Wed, 11 July 2018
Today on the Salesforce Admins Podcast we’re joined by Molly Mahar, Product Designer of User Interface and User Experience at Salesforce, to help us demystify the Einstein machinery behind bots.
Join us as we talk about the types of bots that are out there, natural language processing, and how you can get your data in order to train your own bot with Einstein.
You should subscribe for the full episode, but here are a few takeaways from our conversation with Molly Mahar.
From astronaut to film production to UX.
When she grew up, Molly wanted to be an astronaut. “I went to this really nerdy science and tech high school,” where she learned about science and programming. “Probably some of the choices I’ve made in my life, since then, were still trying to reach for that astronaut, but getting there in different ways,” she says. After high school, she studied film and working in the industry for a long time. “When UX became a bigger thing,” she says, “where you need to combine technical knowledge and creative abilities into problem-solving for people.”
Today, Molly is a Product Designer at Salesforce working on Einstein bots. “I help work with our researchers to determine what our Admins and other customers need to be able to do in the product,” and then works with developers and product managers to figure out the how, what, and when of it. She also is in charge of figuring out visually how it will look, and the workflow and process behind it. She makes the magic happen.
Rule-based bots vs. natural language processing.
“You hear about AI everywhere right now, and it’s going into so many different products that you use, and you may or may not know that it’s within those products,” Molly says. Bots, as we discussed last week, are not AI but can involve AI. You can have a bot that is entirely rule-based, “which is basically just a computer program,” she says. You can also have an AI-based bot that uses natural language understanding that can interpret what a user is asking for without having everything explicitly programmed into it.
“You basically take a lot of data of the way that people say things, and you plug that into a very complicated algorithm that creates a model, which is a way of understanding the world, and through that model the computer is able to make predictions about what a customer is asking for,” Molly explains. Instead of computer programming rules, it uses a lot of examples from the data it has. You can mix these rule-based and algorithmic techniques, too.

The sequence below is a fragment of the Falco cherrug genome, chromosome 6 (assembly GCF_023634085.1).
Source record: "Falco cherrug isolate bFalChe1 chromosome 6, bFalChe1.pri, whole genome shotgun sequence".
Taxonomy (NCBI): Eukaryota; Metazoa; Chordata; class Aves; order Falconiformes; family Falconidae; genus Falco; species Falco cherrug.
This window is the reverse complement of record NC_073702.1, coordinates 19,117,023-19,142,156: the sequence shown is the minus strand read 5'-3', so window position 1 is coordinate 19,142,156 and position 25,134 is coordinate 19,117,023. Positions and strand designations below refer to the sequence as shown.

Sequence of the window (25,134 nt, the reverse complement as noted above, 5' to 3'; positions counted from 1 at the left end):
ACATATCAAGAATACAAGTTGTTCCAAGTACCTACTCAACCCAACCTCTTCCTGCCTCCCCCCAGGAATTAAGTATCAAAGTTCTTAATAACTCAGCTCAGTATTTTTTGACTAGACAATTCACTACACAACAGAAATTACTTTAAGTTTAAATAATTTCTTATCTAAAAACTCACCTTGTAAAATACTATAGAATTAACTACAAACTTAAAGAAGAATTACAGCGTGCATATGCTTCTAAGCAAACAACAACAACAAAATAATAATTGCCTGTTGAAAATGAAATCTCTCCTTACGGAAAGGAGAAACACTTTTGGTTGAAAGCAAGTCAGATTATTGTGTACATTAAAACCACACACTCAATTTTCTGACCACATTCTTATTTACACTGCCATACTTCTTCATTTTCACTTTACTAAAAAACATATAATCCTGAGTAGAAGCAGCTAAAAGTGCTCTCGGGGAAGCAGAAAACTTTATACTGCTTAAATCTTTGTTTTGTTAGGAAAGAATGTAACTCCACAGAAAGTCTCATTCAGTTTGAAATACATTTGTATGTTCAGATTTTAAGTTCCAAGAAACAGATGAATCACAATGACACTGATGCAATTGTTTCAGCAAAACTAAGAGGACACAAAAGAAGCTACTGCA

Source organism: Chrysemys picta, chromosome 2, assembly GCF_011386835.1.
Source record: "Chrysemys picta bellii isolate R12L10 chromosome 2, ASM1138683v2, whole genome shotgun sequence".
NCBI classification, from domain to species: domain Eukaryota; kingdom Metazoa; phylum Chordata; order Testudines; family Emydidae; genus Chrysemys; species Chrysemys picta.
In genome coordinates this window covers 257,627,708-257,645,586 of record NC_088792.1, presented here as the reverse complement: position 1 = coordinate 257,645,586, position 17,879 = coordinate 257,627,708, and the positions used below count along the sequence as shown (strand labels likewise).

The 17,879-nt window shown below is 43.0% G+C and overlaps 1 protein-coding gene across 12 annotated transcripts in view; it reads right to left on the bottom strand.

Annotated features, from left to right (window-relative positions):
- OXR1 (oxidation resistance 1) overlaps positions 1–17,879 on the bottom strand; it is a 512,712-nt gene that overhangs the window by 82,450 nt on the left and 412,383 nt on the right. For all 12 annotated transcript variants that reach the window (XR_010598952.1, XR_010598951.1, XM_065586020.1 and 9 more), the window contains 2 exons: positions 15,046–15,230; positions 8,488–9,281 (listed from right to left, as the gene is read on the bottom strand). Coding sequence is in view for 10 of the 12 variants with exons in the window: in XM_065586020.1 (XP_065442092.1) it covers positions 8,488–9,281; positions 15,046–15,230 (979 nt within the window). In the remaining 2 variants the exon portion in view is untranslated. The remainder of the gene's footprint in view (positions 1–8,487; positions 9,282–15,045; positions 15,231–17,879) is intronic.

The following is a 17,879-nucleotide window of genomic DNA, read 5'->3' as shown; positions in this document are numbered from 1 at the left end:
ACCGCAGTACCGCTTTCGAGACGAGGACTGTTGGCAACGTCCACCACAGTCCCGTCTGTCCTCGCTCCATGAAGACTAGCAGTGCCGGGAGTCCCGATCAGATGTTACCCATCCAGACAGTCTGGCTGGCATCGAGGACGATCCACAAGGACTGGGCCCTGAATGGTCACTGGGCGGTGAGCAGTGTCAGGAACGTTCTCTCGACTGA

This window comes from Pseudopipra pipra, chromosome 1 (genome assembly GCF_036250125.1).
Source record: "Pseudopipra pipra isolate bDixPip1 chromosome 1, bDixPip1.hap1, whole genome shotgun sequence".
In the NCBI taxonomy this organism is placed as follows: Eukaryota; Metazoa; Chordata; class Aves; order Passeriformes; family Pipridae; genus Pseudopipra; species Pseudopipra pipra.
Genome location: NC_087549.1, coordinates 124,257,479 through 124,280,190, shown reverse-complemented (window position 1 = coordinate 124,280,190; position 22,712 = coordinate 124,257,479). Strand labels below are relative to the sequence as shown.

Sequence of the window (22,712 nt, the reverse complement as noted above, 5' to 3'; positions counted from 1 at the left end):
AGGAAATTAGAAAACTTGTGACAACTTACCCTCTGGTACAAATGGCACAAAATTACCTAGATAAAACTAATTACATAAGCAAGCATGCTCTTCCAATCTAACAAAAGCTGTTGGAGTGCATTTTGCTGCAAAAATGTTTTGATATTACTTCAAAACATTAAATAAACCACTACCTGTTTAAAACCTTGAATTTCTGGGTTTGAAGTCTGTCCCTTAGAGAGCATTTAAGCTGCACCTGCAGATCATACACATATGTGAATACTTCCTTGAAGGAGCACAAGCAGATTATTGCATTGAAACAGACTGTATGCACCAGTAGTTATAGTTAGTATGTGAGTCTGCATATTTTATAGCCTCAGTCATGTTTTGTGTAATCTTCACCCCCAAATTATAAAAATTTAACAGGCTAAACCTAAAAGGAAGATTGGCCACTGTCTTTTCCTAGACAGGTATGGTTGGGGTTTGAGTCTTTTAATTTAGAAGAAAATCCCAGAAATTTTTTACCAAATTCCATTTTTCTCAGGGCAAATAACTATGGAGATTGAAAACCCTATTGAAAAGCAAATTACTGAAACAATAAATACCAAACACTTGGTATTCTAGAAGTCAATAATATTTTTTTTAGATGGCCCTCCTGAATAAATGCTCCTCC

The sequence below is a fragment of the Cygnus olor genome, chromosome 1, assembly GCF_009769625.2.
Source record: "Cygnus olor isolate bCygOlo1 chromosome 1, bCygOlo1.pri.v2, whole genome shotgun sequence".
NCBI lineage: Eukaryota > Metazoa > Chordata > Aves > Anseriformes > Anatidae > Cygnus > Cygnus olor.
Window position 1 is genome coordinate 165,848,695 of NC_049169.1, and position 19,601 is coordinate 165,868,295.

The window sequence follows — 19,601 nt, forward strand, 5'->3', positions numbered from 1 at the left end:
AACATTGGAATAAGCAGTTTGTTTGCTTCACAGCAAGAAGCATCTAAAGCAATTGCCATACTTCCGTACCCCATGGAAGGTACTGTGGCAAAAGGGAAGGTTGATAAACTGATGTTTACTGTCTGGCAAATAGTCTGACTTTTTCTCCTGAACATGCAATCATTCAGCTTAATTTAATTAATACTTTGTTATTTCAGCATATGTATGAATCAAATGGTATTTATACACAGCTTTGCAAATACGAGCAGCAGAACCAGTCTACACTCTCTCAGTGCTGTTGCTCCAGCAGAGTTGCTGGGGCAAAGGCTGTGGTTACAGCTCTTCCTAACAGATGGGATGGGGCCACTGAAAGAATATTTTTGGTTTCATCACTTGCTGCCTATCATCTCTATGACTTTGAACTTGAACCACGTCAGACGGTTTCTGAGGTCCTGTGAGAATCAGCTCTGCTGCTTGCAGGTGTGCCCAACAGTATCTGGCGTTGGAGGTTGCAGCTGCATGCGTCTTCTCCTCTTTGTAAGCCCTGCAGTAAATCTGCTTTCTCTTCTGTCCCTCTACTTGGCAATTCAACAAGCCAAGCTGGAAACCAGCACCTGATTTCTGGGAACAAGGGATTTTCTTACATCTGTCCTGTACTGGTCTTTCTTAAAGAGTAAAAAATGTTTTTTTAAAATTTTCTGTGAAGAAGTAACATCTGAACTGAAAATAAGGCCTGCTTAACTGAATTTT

No matter what you do, it’s important to remember that a bot is always going to be a work in progress. If you think about how many times you’ve misunderstood a text message, you can see where a bot can run into problems. “Make sure you’re always checking in on what customers are asking your bot, and where they might be problems so you’re ready to make updates as needed,” Molly says.
Getting started with Einstein bots.
If you’re looking to get started with Einstein in your org, how do you get started giving your bots data? “There’s a number of sources: chat transcripts from Live Agent, case records that have ways that people are asking for these things,” Molly says. However, “people tend to talk differently when chatting with a human than with a bot,” she says, so you need to keep that in mind. “We’ve built the ability to have packages of data for intents that map to your use cases, which you can find on AppExchange,” she says, and there will be more on the way.
That said, it’s not going to be an easy process to perfect your bot. One of the differences between Salesforce and other bot vendors is that “we want Admins and companies to maintain control over exactly what the bot is learning from,” Molly says, “it’s important that you trust the data going into it.” They find that, ultimately, the work you put into adds more value in the future. Salesforce gives you the ability to specify things like product names or order codes to help it cut through the lingo associated with your specific product or service.
Thinking about ethics and bots.
Ethics in AI is also an important thing to keep in mind because you want to make sure that the data you’re giving your bot represents all of your customers. “There are two points to that,” Molly says, “is all of your data representative of all the different types of people who are asking things?” And, “is the way that you are using a bot providing different service levels to different customers in a way that you might not want to happen?”
This is why a bot is a constant work in progress. You need to be aware of what’s happening and constantly asking yourself if something like that is happening within your org. Curating data is a big way to help with this, and that’s why Molly and her team prioritize control, even if it takes a little more work.
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